NASA Invests in Power Plants. . . But Not as You Know Them
Nature inspiring science
Plants are incredibly adept at changing sunlight into energy. This natural talent has inspired scientists to think about new ways of harnessing solar power. Whilst solar panels are the most effective artificial method for converting sunlight into energy, it’s still notoriously difficult to store that energy when the sun isn’t shining. This is where plants come in. Researchers, inspired by photosynthesis, are sowing the seeds for the development of bionic leaves that work as storage systems. It might sound like science fiction, but NASA is certainly taking it seriously. The space agency has invested in a project based at Berkeley that focuses on turning artificial leaves into mini energy factories. . . power plants, so to speak. So, can we really copy plant photosynthesis, and how disruptive will it be?
Fake it til you make it
We’ve known that plants can be used to generate energy for some time. There are already tubular systems which gather electricity from plant beds themselves, but actually trying to recreate the photosynthesis processes is something entirely different. For many years, these efforts were not particularly successful. In 2011, Dan Nocera of Harvard University revealed a fake leaf that fused the natural process of photosynthesis with human tech to convert H2O into fuel. It was made from inexpensive materials, and worked in untreated water. The only problem was, Nocera’s silicon leaf could only produce oxygen and hydrogen. Hydrogen isn’t massively useful, and there’s not exactly a shortage of oxygen either. In 2016, Nocera had created another prototype which was twice as efficient as plants and was closer to regular solar panel fuel conversion than ever before. Similar experiments at Berkeley took things a stage further. A research team funded by NASA and led by Peidong Yang has discovered that bacteria can grow on silicon nanowires, creating a semi conductive surface. This enables a bionic photosynthesis system fuelled by the bacteria. As well as harnessing and storing energy, this also produces oxygen and hydrogen. At the moment, the system only operates at under three per cent efficiency. Nonetheless, Yang is confident that this could be drastically improved by making cells more complex.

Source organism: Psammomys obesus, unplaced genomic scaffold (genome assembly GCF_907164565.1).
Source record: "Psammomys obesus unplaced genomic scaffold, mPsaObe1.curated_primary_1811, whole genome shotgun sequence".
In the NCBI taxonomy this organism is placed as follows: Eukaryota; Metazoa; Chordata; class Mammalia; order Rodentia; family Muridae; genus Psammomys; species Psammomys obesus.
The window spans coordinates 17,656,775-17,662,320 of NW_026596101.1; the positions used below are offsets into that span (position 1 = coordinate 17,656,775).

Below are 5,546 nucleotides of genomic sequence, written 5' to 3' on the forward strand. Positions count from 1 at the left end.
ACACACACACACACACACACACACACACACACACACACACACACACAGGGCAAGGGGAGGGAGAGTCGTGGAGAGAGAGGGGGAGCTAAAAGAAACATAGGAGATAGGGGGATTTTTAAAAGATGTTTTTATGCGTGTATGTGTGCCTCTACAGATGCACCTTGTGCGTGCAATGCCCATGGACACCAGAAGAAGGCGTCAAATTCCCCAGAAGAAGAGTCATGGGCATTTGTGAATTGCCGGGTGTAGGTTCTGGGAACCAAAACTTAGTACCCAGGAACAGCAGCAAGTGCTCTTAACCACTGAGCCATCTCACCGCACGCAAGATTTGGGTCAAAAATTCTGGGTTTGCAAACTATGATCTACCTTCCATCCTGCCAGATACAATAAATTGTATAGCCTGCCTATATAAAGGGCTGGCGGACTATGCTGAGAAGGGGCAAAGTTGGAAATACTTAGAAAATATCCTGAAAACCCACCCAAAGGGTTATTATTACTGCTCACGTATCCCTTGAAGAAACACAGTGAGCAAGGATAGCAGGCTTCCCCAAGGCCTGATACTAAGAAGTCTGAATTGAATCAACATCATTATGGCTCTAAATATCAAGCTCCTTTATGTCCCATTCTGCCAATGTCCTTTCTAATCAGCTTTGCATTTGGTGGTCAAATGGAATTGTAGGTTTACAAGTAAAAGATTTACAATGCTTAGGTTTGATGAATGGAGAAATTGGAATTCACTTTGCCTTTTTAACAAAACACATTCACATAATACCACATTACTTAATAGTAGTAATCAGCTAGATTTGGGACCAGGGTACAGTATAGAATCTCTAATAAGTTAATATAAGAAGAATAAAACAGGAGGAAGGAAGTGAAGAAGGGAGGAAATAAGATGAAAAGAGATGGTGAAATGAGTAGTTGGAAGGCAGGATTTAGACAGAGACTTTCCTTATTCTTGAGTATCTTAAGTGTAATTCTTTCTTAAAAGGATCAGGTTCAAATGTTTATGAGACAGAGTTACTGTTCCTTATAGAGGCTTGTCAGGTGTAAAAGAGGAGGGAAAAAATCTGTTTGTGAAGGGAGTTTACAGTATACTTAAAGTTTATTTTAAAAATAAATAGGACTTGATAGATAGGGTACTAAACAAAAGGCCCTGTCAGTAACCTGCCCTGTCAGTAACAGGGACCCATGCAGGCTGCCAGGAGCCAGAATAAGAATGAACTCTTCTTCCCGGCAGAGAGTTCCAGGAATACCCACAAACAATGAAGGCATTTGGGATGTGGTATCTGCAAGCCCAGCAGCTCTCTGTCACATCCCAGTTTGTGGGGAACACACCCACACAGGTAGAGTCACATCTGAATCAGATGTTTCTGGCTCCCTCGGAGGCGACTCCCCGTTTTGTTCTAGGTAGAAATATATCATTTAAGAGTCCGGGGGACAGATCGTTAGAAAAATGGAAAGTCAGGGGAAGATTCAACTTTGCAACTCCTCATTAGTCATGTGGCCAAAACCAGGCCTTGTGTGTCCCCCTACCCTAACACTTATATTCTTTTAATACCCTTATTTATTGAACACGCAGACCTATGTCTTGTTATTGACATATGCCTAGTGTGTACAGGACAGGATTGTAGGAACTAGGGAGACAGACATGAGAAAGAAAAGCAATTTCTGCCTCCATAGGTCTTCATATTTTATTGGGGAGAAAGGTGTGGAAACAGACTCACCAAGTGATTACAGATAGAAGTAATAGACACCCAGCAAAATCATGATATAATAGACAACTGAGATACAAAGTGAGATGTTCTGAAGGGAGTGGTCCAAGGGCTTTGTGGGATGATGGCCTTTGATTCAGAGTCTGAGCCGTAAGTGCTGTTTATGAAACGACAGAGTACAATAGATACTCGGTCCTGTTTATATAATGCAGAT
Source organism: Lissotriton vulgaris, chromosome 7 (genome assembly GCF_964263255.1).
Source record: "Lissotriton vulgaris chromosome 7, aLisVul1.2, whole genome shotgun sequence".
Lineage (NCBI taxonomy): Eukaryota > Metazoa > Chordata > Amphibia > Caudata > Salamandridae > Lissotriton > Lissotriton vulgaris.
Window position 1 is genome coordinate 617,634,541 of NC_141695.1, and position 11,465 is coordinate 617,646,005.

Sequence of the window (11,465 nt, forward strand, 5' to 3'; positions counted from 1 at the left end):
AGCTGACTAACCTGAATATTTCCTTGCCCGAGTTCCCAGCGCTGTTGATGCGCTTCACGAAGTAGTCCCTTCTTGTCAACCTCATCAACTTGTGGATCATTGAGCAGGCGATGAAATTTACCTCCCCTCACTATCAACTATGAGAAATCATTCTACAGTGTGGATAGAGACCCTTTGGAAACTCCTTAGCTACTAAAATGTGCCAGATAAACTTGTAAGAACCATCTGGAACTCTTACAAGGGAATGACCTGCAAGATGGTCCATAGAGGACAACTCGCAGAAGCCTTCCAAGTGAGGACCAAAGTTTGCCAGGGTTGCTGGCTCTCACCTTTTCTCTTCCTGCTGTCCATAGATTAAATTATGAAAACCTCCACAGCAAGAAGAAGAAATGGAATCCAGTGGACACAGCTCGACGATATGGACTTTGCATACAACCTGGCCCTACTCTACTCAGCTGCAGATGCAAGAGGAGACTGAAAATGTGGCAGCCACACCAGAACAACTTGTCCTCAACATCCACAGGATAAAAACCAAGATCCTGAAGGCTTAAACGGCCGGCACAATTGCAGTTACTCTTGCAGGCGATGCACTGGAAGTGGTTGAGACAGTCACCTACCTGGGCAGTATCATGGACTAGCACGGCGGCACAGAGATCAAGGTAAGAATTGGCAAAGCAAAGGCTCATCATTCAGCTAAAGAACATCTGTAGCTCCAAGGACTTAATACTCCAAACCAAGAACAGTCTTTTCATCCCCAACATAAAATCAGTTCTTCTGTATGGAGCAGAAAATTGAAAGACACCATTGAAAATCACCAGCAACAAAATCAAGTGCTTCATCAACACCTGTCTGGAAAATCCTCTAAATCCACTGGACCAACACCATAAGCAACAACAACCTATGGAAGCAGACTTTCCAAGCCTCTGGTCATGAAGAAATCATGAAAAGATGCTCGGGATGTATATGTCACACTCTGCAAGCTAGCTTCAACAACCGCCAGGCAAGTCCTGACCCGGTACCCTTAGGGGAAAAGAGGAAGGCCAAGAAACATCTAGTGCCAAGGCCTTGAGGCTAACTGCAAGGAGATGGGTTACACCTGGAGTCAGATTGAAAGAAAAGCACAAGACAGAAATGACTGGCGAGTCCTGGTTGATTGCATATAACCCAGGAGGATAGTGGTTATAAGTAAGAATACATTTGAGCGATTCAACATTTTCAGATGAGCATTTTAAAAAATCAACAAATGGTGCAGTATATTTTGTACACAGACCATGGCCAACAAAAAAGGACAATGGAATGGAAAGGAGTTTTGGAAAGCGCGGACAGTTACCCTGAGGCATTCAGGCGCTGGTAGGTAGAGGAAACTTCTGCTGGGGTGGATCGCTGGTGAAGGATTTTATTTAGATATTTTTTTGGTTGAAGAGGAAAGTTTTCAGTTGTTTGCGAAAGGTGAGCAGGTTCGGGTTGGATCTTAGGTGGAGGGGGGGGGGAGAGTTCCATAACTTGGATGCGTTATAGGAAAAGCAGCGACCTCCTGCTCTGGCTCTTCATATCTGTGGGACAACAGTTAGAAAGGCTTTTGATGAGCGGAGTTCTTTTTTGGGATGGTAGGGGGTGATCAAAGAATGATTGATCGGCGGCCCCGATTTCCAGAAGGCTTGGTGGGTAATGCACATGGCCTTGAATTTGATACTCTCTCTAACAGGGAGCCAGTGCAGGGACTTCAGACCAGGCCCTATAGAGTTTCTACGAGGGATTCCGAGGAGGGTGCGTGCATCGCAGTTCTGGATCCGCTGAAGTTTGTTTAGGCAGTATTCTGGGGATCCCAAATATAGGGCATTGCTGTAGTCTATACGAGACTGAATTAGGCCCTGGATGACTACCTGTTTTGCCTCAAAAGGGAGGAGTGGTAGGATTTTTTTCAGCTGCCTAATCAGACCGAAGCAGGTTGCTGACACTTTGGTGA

How disruptive are power plants?
Nocera’s experiments have proved that silicon leaves can create fuel, but not particularly useful ones. However, if bionic leaves could be developed to produce different fuels, then we could be looking at a system for general chemical synthesis and chemical compounds are absolutely vital to countless industries. Possible applications include plastics for manufacturing, drugs for healthcare, materials for bioengineering and FoodTech solutions. There are even extraterrestrial opportunities, as compounds could be used to make resources for space. Plus, if you can make the production of compounds cheaper, then the price of compounds themselves will drop. Unlike other disruptive advancements, this isn’t going to threaten existing technology. Solar panels are still the most efficient method we have of converting sunlight into energy, but they lack storage capacity. Couple nature inspired power plants with incumbent solar tech, and you have a convincing argument for the continued adoption of renewable energy over fossil fuels. It seems like these disruptive little leaves will largely bring about positive change to renewable adoption, energy storage and the production of useful resources. That being said, it’s easy to get carried away. The efficiency of these systems is still low, and this needs to improve before commercial applications become a reality.
The bionic leaves under development in the US could help to enhance existing solar energy solutions and encourage the adoption of renewable power. Both Yang and Nocera aim to fuse the ability of the natural world with human technology to improve power storage, which is one of the biggest obstacles to renewable energy. Although their work is still confined to university laboratories, it has promising potential applications within numerous other industries. As well as accelerating the move away from fossil fuels, fake photosynthesis is yet another example of how the natural world can provide inspiration for innovation. Perhaps legacy energy companies should take a leaf out of Harvard and Berkeley’s book.
Will legacy providers (of both renewable and non-renewable energy) take fake photosynthesis seriously? Do bionic leaves present a solution to energy storage issues? Which other industries could benefit from renewable chemical synthesis? Share your thoughts and opinions.